I stay at home now, with my kids, retired from my chosen profession at twenty-six, and I write while my husband goes out and earns the bucks for us. It’s like a Fifities throwback here, without the pearl necklaces (something I’m ITCHING to bring back) and candied hams.
The Daver works in finance, which is a somewhat nebulous term that people typically respond to with a harsh intake of air and a drawn out, “Oooooh.” Since the Crash of Aught Eight, people tend to have a different perception of “working in finance.”
I don’t understand a single thing that The Daver does, and when he tries to explain, my eyes glaze over the same way that his do when I talk about my latest email from my agents. But, for all intents and purposes, what “working in finance” means to me is that he’s almost never home. A seventy-hour workweek is a relatively easy week for him.
Add to that an hour-plus commute each way and you can easily call me a single mother during the week. Oh, don’t worry, I’m not up on the cross about it or anything; I’m sure some new mother needs the wood. To me, it’s just the way it is.
And while I did choose to have my three children, I didn’t expect that I would have to lose myself in the process to be successful.
Certainly, I am Ben’s mother, Amelia’s mother, Alex’s mother, Dave’s wife, daughter of Ann and Joe. Sister of Aaron. But I’m more than the sum of who I am to other people. This includes my children.
Sure, I suppose, I could go back to work to reclaim the Becky I was, now lost among piles of diapers and educational toys, but that wouldn’t solve anything. I’m fortunate that I’m able to stay home with my children, I’m not going to deny that, but, like any other choice, there are consequences.
It seems to me that with small children—even making the choice to have them—comes a loss of self.
Because for every healthful morsel I can shove down my kids’ gullet comes a meal I’ll eat cold and gluey. For every doctor’s appointment that I schlep someone to and from, I never can quite make the time to get my own bloodwork done. I peck out words onto my keyboard in between poopy butts and loads of laundry, and I’m expected to apologize for taking this time for myself.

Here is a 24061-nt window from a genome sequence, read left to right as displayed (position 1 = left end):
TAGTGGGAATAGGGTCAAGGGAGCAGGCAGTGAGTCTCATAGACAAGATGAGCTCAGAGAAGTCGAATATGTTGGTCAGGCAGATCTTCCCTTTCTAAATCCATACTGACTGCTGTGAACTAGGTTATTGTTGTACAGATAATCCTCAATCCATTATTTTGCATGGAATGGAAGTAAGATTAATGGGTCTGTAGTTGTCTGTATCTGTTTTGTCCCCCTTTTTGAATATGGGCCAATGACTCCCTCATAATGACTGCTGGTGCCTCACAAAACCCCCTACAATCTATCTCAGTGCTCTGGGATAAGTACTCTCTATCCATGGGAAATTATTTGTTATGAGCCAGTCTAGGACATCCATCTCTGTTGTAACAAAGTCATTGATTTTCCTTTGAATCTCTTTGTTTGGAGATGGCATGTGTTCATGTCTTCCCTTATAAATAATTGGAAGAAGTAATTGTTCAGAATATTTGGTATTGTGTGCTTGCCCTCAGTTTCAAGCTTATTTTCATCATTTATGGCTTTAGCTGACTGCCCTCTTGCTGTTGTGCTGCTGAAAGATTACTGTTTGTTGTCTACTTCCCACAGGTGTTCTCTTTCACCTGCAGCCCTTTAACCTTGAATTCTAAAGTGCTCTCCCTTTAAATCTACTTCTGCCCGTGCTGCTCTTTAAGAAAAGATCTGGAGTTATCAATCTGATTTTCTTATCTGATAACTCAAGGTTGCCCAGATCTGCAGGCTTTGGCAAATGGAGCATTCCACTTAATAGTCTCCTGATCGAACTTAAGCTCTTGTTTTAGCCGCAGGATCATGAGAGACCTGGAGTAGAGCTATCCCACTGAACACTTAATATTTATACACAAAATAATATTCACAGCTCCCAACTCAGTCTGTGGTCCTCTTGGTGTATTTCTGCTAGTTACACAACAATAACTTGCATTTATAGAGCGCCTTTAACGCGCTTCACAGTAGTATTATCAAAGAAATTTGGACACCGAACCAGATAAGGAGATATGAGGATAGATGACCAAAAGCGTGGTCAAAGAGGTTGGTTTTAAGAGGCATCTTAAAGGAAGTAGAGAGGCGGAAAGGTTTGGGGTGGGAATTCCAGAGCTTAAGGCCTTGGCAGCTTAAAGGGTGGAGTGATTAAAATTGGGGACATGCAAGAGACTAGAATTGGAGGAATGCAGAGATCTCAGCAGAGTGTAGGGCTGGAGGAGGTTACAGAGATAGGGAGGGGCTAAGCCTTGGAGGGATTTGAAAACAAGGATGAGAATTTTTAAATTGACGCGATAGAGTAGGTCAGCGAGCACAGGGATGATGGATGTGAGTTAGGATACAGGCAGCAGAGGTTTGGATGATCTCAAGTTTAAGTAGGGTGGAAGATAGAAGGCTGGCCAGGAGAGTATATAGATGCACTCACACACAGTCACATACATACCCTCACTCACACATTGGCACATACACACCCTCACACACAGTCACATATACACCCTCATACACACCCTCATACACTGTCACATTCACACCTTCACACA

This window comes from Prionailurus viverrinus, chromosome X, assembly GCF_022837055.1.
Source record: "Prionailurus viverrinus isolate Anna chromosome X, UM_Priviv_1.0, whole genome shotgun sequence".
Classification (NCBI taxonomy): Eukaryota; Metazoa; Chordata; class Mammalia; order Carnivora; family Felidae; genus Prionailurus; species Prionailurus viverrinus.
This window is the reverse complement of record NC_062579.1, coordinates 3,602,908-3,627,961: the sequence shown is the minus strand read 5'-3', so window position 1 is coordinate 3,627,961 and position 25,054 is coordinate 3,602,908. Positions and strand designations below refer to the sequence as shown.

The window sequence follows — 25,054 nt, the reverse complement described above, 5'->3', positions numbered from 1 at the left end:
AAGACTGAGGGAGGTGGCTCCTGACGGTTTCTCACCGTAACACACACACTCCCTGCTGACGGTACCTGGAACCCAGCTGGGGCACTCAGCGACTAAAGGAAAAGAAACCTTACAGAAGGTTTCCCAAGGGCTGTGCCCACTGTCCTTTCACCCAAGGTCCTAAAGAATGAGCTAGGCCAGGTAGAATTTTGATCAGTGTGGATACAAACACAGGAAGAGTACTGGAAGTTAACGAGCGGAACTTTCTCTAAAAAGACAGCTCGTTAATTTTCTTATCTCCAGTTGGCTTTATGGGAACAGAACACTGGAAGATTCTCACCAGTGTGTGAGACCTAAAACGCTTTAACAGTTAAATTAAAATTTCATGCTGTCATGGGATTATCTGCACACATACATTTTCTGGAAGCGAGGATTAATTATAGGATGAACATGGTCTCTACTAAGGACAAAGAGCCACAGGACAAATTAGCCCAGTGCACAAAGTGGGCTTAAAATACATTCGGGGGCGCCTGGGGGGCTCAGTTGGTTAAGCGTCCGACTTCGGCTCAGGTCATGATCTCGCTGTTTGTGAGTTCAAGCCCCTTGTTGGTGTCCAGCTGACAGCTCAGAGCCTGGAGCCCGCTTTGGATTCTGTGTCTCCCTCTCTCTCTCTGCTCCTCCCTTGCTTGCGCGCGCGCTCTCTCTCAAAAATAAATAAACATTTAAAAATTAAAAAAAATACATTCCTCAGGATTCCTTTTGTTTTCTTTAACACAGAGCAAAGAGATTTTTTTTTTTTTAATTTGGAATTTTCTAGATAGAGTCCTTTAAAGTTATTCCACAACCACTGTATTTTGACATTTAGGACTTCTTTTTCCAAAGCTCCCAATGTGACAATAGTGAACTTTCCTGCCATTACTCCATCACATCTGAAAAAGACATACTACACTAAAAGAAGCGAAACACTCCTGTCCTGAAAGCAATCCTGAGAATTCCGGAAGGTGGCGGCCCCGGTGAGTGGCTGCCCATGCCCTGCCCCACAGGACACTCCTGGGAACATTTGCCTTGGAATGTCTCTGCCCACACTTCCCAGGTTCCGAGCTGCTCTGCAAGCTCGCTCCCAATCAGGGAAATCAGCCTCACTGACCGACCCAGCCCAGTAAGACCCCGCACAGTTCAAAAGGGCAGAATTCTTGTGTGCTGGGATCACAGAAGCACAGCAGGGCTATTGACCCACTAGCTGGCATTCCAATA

I could, after all, be spending it growing my own organic food and mowing the lawn with my teeth. As Dave and I frequently joke, it never ends, does it? And it doesn’t.
That’s okay with me, honestly, because childhood doesn’t last forever.
My kids will grow up, go to college, and move out (presumably). They’ll lay on faceless therapists’ couches and spill out all of my secrets: I didn’t prepare a three course gluten-free trans-fat free organic meal for dinner. I selfishly wrote about them and their lives. I reminded them every day that they should never lose track of who they are and what they want and that made them feel … angry?
They’ll grow up and be gone and I’ll have plenty of time to myself then. I’m sure I’ll spend a bit of that time wishing I’d done something different: spent less time worrying about washing their hair and more time inhaling that new baby smell. Knowing it will end helps me savor it.
And I do.
But I’m not selfless enough to live my life for my children. Nor, do I think, would they, as adults, want me to.
So no, I’m not going to apologize if I have a drink with my husband after they go to bed. I’m not sorry that I carve out some time each day to write and to connect with other people. I can’t tell you that I’m going to stop looking for things to fulfill my need to be Becky, As Herself and not Just Mom. They’re not mutually exclusive, people.
Lest you picture me passed out on the couch with a bottle of vodka next to my head, as the name of my blog implies, while my poor—WON’T ANYONE THINK OF THE CHILDREN?—children fend for themselves, let me assure you that I couldn’t tell you the last time that I actually had a drink. It wasn’t today, or yesterday, or last week. And when I *did* have a drink, I had just one.
The last time that I got soused was well over three years ago. I’m compulsive, maybe, but not when it comes to The Drink. I don’t have the luxury of a hangover any longer and I don’t care to wake up the Day After to pay for what I’d done the Night Before. It’s not my thing.
But responsibly letting your hair down with your friends, getting loud and obnoxious, or having kinky wild butt-sex with your husband? I can’t see the fault in that. Life—with or without children—can be tedious. It can be tedious, it can be boring, and it can feel long.
Certainly, that doesn’t mean that one should drink a fifth of Absolut, smoke a doob, and get behind the wheel of a car. There’s nothing funny whatsoever about drunk driving or parenting while intoxicated, don’t mistake my meaning here. There’s no excuse for that sort of behavior, no matter how isolated, neglected, abused or miserable one may be.
There’s a happy medium to be found, I know that there is, between here and there. Between living for yourself and for someone else. And I like to pretend that it involves a cabana boy named Carlos and his well chiseled, oiled chest.
But maybe I’m wrong.
His name could very well be Paulo.